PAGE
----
It’s the birthday of the woman The London Times called “the leading Scottish poet of her generation”: Kathleen Jamie (books by this author), born in Renfrewshire, Scotland (1962). Her family didn’t keep a lot of books, although her mother would check out thrillers from the library. There were two copies of the poems of Robert Burns, prizes given to Jamie’s parents when they were still at school. She started writing poetry in high school, and when she was 19, used money from a writing award to travel around the Himalayas. The next year, when she was still in college studying philosophy, she published her first book of poems, Black Spiders (1982). Her latest is a collection of poems titled The Bonniest Companie (2015).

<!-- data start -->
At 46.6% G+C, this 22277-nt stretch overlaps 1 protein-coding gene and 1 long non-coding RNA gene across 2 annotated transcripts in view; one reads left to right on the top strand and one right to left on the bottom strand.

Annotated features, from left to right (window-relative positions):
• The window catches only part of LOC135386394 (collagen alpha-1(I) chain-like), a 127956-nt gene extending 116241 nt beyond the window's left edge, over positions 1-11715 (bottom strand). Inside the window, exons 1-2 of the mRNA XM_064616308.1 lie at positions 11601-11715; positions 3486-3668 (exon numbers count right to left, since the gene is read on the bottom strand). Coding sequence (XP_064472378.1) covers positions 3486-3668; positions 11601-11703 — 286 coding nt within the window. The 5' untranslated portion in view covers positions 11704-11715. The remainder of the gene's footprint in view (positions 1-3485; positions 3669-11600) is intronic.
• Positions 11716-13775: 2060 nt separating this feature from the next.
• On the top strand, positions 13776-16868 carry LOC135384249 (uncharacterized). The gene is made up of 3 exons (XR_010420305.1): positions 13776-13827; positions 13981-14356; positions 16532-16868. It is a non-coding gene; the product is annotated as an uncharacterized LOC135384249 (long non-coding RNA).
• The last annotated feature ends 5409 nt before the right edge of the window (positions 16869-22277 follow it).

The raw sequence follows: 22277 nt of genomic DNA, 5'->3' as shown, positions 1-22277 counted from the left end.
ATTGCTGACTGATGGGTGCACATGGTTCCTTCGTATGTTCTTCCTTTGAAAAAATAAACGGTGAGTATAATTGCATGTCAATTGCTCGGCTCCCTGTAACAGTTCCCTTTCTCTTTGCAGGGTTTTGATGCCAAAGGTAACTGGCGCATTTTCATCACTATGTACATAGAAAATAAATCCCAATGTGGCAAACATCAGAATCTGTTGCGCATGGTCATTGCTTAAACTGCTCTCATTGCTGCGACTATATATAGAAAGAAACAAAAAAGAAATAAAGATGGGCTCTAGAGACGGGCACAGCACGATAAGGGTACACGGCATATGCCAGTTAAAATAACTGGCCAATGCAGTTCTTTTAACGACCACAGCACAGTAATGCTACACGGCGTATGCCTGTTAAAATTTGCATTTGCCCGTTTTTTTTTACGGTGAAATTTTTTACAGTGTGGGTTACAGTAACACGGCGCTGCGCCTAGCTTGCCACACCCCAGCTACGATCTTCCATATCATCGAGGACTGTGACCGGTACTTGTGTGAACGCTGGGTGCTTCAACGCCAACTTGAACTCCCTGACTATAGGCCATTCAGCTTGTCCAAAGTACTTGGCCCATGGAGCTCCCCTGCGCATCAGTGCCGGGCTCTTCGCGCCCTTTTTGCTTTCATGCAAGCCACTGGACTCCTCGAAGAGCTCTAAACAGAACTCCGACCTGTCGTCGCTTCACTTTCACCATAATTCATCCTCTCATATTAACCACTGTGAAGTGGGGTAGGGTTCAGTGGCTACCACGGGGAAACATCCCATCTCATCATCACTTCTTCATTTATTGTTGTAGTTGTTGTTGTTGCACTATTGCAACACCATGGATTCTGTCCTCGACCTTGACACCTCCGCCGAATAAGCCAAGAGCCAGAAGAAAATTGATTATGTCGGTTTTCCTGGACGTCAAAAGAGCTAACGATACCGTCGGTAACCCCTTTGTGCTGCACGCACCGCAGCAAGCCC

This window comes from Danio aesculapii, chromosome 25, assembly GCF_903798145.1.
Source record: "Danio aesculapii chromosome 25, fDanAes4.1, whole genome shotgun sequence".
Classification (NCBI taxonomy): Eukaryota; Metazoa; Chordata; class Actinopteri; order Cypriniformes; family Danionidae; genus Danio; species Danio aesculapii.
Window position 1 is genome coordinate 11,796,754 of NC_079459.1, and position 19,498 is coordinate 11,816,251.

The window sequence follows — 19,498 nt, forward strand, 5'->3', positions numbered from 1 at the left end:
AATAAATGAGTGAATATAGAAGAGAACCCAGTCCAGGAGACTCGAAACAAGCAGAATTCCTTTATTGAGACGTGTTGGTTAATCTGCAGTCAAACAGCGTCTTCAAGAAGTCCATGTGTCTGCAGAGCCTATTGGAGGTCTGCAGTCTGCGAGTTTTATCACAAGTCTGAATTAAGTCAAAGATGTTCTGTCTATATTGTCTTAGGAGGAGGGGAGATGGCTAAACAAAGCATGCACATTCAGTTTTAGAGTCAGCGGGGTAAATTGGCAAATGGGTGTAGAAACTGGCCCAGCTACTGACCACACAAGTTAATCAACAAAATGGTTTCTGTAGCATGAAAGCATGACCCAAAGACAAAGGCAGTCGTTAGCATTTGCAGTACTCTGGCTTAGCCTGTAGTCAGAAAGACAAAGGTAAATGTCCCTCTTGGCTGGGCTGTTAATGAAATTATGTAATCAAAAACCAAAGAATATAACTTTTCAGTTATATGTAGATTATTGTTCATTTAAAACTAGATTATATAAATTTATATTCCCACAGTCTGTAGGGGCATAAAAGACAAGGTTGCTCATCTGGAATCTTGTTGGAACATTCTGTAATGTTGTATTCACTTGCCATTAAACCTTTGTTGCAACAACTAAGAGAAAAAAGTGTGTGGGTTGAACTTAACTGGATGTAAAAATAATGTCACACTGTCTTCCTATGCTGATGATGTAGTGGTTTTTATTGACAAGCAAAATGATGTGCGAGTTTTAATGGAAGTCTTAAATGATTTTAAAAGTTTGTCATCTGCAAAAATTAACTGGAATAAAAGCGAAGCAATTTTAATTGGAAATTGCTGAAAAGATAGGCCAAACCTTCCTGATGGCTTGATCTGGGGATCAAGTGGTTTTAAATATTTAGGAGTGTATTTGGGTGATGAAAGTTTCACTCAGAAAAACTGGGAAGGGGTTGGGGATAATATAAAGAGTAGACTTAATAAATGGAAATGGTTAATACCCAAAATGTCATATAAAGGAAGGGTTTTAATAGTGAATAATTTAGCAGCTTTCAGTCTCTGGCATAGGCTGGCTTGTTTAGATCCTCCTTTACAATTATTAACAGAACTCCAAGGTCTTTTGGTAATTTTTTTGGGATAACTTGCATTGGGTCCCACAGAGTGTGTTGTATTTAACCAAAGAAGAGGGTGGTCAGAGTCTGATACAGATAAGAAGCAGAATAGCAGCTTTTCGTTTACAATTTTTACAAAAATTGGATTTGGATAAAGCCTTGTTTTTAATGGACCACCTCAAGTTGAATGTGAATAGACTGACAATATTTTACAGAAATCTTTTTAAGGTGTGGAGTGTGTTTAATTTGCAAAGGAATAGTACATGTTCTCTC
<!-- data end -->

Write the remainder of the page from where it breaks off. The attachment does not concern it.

When we were young, we were told that poetry is about voice, about finding a voice and speaking with this voice, but the older I get I think it’s not about voice, it’s about listening and the art of listening, listening with attention. I don’t just mean with the ear; bringing the quality of attention to the world. The writers I like best are those who attend.